After growing up together on the tennis circuit, Andy Murray and Novak Djokovic have yet to meet in a major. That all changes Sunday at the Australian Open.

The two men who have come to be considered the best of the rest — that is, after Roger Federer and Rafael Nadal — will face each other for the first time in a Grand Slam. One will walk away with the title.

It may seem as though it's been a long time coming for Djokovic and Murray, who in practice sessions and pickup soccer games this year have rekindled a friendship first struck when they were gangly preteens on the tour.

That's due in part to the dominance of Federer and Nadal, who between them have won 21 of the past 23 majors. As consistently high-ranked players — Djokovic is No. 3 and Murray No. 5 — they invariably start on opposite sides of the draw at majors, and that means they are almost certain to bump into the No. 1 or the No. 2 before they meet each other.

Not this time.

Djokovic beat defending champion Federer in the semifinals and an injured Nadal was ousted in the quarterfinals by David Ferrer on the other side of the draw, leaving the door open for Murray. Sunday's final will be the first time neither Federer nor Nadal have played in a Grand Slam final since the 2008 Australian Open, when Djokovic defeated Jo-Wilfried Tsonga to win his first major.

For Djokovic, it's about time.

"They have been so dominant, such a strong two tennis players mentally, it's just been fantastic to watch them dominate the tennis on one hand," Djokovic said Saturday. "On the other hand, it was frustrating because you don't have the opportunity of maybe winning more Grand Slams.

"But over the years playing against them, you kind of get to know them better and start believing in yourself more that you can win. I think right now there are a couple players that are actually believing they can win against Rafa and Roger."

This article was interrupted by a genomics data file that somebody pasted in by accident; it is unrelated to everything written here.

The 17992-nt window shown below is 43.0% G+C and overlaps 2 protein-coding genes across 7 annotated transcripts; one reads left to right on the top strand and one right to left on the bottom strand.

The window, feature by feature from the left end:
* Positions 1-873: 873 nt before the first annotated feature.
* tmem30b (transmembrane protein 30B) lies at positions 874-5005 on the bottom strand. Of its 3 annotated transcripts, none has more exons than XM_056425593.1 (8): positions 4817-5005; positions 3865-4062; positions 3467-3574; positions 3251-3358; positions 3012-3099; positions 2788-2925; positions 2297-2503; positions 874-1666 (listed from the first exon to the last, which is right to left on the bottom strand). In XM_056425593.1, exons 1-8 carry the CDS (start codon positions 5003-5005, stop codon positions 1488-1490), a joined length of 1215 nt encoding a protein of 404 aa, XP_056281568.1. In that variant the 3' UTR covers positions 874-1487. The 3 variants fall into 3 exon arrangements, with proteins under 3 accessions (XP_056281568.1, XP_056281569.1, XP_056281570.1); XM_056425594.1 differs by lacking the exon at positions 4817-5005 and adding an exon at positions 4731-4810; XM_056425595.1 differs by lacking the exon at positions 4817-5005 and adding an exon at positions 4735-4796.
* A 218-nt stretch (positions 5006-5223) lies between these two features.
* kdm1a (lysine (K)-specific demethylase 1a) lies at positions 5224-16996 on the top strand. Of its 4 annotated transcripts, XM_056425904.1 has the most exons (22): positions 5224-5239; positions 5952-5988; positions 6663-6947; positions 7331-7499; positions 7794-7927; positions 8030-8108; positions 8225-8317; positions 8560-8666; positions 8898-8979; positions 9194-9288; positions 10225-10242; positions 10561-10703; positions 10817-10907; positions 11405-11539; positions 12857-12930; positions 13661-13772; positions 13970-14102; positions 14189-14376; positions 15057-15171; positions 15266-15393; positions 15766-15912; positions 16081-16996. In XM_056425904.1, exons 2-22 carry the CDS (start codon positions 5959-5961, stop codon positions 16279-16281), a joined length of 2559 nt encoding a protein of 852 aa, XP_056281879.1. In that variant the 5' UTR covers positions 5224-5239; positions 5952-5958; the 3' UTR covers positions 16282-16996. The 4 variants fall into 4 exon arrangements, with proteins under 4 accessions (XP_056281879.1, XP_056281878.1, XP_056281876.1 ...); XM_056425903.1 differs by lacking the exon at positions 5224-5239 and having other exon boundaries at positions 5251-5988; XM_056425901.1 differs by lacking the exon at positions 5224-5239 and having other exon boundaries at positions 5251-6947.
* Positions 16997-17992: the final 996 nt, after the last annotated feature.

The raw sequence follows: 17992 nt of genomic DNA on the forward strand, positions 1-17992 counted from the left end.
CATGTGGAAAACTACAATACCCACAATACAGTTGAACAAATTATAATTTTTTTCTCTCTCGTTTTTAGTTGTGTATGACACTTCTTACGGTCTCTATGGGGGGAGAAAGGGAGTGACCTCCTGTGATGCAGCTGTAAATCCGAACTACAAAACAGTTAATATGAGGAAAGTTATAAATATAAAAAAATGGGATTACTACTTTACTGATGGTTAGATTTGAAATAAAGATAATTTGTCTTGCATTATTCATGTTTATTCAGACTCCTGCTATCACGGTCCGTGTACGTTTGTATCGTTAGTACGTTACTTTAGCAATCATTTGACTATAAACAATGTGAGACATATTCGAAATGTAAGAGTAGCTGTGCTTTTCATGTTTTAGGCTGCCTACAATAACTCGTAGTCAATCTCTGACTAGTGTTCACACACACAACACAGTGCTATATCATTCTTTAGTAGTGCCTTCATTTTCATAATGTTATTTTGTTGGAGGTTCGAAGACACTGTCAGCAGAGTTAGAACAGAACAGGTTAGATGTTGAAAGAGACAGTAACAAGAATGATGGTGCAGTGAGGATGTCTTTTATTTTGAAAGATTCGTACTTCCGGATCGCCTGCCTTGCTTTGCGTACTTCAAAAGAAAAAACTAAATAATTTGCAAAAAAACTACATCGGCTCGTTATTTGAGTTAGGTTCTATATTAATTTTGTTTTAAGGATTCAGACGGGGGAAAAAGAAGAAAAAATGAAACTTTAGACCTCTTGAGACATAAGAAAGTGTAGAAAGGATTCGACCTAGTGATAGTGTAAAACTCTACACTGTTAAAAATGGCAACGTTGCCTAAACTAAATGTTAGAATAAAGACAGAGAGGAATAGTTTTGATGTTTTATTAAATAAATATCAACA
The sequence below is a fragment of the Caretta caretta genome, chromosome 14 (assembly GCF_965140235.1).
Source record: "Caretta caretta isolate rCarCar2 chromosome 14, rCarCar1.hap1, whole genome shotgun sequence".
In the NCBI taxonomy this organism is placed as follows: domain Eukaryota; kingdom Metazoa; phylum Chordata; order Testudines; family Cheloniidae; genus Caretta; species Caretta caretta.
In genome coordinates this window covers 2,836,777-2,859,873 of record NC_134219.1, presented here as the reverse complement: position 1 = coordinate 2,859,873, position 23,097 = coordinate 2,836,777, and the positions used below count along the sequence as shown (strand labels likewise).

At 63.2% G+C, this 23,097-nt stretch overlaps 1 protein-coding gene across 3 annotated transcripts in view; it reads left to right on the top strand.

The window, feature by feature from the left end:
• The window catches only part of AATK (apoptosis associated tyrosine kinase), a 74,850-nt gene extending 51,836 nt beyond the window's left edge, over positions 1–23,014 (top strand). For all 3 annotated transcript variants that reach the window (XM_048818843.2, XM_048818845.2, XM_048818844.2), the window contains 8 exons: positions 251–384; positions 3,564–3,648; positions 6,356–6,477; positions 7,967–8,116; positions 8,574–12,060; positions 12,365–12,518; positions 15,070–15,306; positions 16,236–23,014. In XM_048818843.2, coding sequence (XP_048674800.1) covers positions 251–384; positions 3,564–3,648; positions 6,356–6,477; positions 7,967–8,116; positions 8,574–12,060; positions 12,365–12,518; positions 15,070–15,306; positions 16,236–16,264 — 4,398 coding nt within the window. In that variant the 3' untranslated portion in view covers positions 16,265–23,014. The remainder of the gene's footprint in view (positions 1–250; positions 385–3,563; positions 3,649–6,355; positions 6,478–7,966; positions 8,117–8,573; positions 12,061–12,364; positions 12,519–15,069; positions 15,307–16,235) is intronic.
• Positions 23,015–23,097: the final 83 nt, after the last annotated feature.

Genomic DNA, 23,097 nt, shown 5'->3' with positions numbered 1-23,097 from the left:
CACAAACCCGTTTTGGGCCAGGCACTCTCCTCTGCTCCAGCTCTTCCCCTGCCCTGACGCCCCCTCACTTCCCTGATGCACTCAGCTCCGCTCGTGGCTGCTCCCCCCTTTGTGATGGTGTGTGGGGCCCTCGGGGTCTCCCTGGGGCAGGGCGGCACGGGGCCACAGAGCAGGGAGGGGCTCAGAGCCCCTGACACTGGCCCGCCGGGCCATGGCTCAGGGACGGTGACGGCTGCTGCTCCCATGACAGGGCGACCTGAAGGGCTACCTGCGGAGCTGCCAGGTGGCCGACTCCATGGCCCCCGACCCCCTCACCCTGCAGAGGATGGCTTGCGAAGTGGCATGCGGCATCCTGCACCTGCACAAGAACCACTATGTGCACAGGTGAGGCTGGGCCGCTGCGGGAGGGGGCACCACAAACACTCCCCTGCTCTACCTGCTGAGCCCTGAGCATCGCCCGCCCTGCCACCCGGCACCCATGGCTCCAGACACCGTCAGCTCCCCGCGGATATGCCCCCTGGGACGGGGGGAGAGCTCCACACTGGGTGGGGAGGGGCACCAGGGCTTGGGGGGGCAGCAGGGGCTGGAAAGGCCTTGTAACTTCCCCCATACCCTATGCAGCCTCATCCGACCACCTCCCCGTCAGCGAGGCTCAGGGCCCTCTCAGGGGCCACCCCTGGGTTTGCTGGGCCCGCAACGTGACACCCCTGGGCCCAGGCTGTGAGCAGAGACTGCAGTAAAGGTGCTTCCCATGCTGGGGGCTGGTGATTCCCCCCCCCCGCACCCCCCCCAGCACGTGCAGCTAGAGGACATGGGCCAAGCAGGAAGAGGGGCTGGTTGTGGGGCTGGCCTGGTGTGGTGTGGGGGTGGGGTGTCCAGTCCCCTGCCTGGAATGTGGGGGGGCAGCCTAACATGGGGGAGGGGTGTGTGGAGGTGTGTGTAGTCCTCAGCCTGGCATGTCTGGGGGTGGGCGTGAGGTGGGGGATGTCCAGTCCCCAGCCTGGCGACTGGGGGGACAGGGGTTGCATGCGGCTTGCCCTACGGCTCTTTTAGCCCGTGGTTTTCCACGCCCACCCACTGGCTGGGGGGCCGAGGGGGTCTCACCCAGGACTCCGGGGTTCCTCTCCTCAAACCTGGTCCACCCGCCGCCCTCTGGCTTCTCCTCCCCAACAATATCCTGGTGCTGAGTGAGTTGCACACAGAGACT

With one major trophy already on Djokovic's shelf, the stakes on Sunday are higher for his friend.

Murray, who jokes dryly that he is considered British when he wins and Scottish when he loses, is being watched by a United Kingdom that has been waiting almost 75 years for a new men's singles champion. Sunday might be his best chance.

Djokovic and Murray, both 23, have played each other seven times on the men's tour. The Serbian won the first four, but Murray has won the last three, all on hard courts.

The two men, born within a week of each other in May 1987, first met in juniors at 11 or 12, when Murray won in straight sets. They played a few more times and got along well, even teaming up for doubles, when Djokovic's basic English skills and Murray's thick Scottish brogue made communication difficult.

"Back then, we were speaking kind of more with the signs, you know, hands and legs and stuff," Djokovic said.

They took different paths through Europe to the professional tour, Murray training in Spain while Djokovic went to Italy and Germany. They met for the first time on the men's tour in 2006.

Since then, Djokovic has won 18 career titles; Murray 16. Djokovic has the Australian Open trophy and was runner-up at the U.S. Open in 2007 and last year. Murray's best Grand Slam results were runner-up at the U.S. Open in 2008 and the Australian Open last year — he lost both to Federer.

"It's been a great, well, childhood, if you can say, that we had together," Djokovic said. "So it's been a nice story, you know, about both of us. And to be able to meet him in a Grand Slam final, it makes it even more special."

The two practiced together in Perth ahead of the Australian Open, and kicked the soccer ball around — "he won, unfortunately," Djokovic said.

Djokovic recalls Murray as a kid with big hair who was under media pressure even then as Britain's best hope to win a major for the first time since Fred Perry in 1936.

The Serb has developed an off-court persona as a jokester, with comic impersonations of other players and a relaxed confidence that belies his on-court intensity. When an ATP official started a news conference on Saturday by mistakenly announcing "questions for Andy," Djokovic made a joke out of it, pretending to storm out before retaking his seat and saying he didn't know how he could work under such conditions.

Murray appears more stern, or at least serious. His reputation is for rebuking himself on the court and maintaining a cautious demeanor before the media. Asked to recall his early memories of his final rival, Murray said Djokovic developed a lot faster as a player, but says he's caught up now.

As kids, they shared big dreams.

"I don't think we were planning to meet each other, but we were dreaming of being in a Grand Slam final," Djokovic said. "You could already feel at that stage when we were 12, 13, 14, that we both have a talent and we both have great motivation and mentality to succeed."

But expect no quarter given by either of them on Sunday.

"We have to forget about all that when we step on the court," Djokovic said. "It's all business."